The first known Devon Rex appeared in a litter born to a calico female in Devonshire, England at the home of Beryl Cox in 1960. The father was not known for certain although Ms. Cox suspected that a curly-coated tom that lived in an abandoned tin mine was responsible. The female had a normal coat as did all but one of her kittens. The curly-coated kitten was a male and she named him Kirlee.
Ms. Cox had heard of the Cornish Rex which was still in its infancy as a breed and thought that Kirlee might be a Cornish Rex. Test matings and subsequent work by geneticists established that the gene causing Kirlee’s curls was not the same gene that produced the marcel curls of the Cornish Rex. The gene that results in the curls of the Cornish Rex is now referred to as Gene 1 and the gene responsible for the curls of the Devon Rex is called Gene 2.
Like the Cornish Rex, the Devon Rex can be traced by back to a single individual cat, Kirlee. So, multiple outcrossings to other breeds including the American Shorthair, British Shorthair,European Shorthair, Burmese, Bombay, Sphynx, and Siamese was permitted to give the breed a solid genetic base with enough diversity to keep the breed going. Today, outcross breedings to these breeds are still allowed by many registries.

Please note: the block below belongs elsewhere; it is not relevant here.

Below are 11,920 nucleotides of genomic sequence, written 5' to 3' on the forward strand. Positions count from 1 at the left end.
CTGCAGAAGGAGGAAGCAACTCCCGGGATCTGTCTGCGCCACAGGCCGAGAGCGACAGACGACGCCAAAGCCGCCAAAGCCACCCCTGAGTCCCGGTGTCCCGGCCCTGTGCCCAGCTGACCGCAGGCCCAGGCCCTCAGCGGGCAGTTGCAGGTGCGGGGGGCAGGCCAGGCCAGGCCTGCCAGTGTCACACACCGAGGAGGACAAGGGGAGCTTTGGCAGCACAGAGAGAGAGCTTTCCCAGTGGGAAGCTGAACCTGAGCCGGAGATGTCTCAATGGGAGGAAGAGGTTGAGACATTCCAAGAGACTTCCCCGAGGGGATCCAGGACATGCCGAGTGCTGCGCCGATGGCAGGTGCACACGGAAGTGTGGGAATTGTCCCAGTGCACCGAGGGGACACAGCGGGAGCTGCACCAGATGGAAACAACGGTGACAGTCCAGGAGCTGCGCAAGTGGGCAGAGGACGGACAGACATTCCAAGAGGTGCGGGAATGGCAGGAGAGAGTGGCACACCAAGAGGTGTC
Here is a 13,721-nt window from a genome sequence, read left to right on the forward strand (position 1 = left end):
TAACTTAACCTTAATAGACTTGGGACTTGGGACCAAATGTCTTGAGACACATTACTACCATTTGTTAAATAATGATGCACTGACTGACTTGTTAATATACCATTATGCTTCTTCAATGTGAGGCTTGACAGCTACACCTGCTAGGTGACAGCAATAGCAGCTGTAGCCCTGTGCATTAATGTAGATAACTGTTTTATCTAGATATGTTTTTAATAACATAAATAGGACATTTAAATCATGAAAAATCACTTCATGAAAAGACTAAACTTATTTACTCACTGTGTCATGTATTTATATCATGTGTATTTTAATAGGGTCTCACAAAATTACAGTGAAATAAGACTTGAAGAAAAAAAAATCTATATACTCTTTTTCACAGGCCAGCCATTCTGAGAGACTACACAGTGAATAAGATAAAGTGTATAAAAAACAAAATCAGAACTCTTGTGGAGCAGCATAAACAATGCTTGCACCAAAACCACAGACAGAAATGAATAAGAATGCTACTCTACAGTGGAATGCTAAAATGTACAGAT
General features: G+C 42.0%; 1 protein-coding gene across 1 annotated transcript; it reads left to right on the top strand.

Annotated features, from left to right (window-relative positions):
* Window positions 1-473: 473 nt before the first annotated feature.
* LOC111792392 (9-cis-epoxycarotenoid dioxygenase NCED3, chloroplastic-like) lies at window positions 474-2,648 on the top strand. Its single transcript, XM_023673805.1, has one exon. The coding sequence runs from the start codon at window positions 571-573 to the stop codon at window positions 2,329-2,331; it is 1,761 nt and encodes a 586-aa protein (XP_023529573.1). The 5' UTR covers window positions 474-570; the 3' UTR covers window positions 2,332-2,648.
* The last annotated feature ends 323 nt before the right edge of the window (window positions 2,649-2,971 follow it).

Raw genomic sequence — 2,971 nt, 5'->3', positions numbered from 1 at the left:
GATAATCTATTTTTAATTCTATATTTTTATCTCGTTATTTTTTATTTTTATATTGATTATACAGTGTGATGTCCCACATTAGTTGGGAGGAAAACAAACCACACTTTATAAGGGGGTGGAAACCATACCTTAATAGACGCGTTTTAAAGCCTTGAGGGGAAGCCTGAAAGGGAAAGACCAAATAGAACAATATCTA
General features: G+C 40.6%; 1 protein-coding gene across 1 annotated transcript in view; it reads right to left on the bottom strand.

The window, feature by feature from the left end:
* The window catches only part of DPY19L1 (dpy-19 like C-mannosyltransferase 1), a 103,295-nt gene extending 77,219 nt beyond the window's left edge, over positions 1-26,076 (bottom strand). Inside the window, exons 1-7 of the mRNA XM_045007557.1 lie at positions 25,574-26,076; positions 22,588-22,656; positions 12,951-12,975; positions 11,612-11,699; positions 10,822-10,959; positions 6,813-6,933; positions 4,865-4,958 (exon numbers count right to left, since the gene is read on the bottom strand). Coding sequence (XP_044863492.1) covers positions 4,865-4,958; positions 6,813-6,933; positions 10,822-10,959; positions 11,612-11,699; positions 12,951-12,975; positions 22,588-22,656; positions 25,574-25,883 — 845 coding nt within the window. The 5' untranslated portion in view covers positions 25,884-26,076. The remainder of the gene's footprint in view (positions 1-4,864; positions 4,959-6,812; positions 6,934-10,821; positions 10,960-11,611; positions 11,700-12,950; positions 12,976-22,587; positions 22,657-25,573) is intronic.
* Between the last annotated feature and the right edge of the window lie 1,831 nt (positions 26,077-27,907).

The Devon Rex is a fairly healthy cat. They generally live into their teens. They are prone to patellar luxation (slipping knee caps resulting in a temporary dislocation), hypertrophic cardiomyopathy, and hip dysplasia all of which are common problems in many cat breeds.
Devon Rex are also susceptible to myopathy due to inbreeding and the use of the Sphinx cat as an outcross at various points in their history. Myopathy is a muscular disorder with no known cure. It usually appears between 3 weeks and 6 months of age. It can stabilise or slowly progress. It causes a weakness in the muscles leading to less activity, tremors and difficulty holding the head up. The latter is the most serious of the symptoms and the one that generally causes death in the end.